to connect or not to connect: the rules of linkedin

I’ve become really interested in the rules- both written and unwritten- of online networking, especially on LinkedIn. As I use it more and more for my job, I realize how incredibly valuable it can be…if done correctly. But what is “correct” is open to interpretation based on individual preferences, industry, and even generation. But I got myself into a very sticky situation recently (not unsafe but definitely uncomfortable), so I think taking time to think about the rules of online conduct is very important.

So here are some miscellaneous ramblings on my LinkedIn views.

I recently added a note in the “Contact Cristina for” section that says, “Please feel free to contact me here or on Twitter (@cmroman). If we have not yet met in person, please send me a personalized message so that I know why you are interested in connecting. Thank you :)”

I tried to say it in a pleasant way and that was the best I could come up with! I feel horribly pretentious writing this request, but I get a lot of invitations now that I have my new position listed. For some reason, people want to connect with a person in the recruiting department!

So when people I don’t know invite me to connect and they don’t write a personalized message, I can either 1) accept it, 2) ignore it, 3) click “I don’t know this person,” or 4) send them a message.

1) Occasionally, I will accept an invitation from someone I’ve never met IF we share multiple contacts whose judgment I trust.

2) Definitely the route I take at times. Intuition is critical, even (or especially) online.

3) I read an interesting blog post this morning about why not to do this. The writer told of a man who invited a woman, whom he’d met once, to connect and she clicked “I don’t know this person.” It turns out that she just didn’t remember and ended up losing a bid for a project because he was offended by her rejection. I’m torn on this- I think clicking “I don’t know this person” is a bit harsh, but at the same time, they’ve failed to follow the guidelines that I set forth.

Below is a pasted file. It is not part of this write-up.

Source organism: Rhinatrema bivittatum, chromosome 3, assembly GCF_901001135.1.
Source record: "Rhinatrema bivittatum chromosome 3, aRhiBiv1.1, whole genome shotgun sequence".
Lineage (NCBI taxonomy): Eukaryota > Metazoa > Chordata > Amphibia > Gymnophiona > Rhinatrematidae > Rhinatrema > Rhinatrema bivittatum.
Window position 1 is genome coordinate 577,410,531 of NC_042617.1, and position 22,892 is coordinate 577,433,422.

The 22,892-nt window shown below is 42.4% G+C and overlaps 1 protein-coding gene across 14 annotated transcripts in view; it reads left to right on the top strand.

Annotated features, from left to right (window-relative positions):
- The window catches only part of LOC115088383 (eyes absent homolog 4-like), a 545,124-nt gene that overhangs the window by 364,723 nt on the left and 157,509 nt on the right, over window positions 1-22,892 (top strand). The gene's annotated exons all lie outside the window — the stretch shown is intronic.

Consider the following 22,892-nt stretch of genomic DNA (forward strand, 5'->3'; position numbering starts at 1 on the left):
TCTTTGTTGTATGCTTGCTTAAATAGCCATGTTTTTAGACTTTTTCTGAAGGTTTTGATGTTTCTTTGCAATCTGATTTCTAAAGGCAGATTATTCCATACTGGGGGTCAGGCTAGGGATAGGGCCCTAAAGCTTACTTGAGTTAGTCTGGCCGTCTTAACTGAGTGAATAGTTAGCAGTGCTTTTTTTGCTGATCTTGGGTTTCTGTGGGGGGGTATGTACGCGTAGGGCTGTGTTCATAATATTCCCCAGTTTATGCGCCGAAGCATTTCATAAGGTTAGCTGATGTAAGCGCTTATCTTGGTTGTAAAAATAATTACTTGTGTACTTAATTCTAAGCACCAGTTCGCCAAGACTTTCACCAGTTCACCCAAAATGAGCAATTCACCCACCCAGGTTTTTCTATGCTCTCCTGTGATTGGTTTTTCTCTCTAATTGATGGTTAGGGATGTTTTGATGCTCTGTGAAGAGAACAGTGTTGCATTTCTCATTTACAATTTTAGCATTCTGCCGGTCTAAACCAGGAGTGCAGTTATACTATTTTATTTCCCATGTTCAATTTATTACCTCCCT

4) Today I sent a message to someone who added me saying “Hi {blank}, Thank you for the invitation to connect. Have we met in person recently? Thanks for refreshing my memory, Cristina.” Slightly awkward but necessary, I think.

One tool on LinkedIn that is very valuable- “Get introduced through a connection.” When I was job searching way back when, I used this feature to call upon my network for their help. Most people were more than happy to help because we had “IRL” ( (in real life) relationship.

A commenter on a blog made a great point that adding people you don’t know dilutes your social network and can jeopardize your social equity. If a stranger asks me to vouch for them for a job, I have nothing on which to base my opinion. Thus, my social network becomes less valuable to both me and others. Likewise, if I ask a connection to introduce me to one of their connections, it would be a waste of time for both me and them if they had to respond back that they didn’t in fact know this individual IRL.


One thought on “to connect or not to connect: the rules of linkedin

  1. Pingback: a retrospect: top + favorite posts from my blog « Scintillating Simplicity

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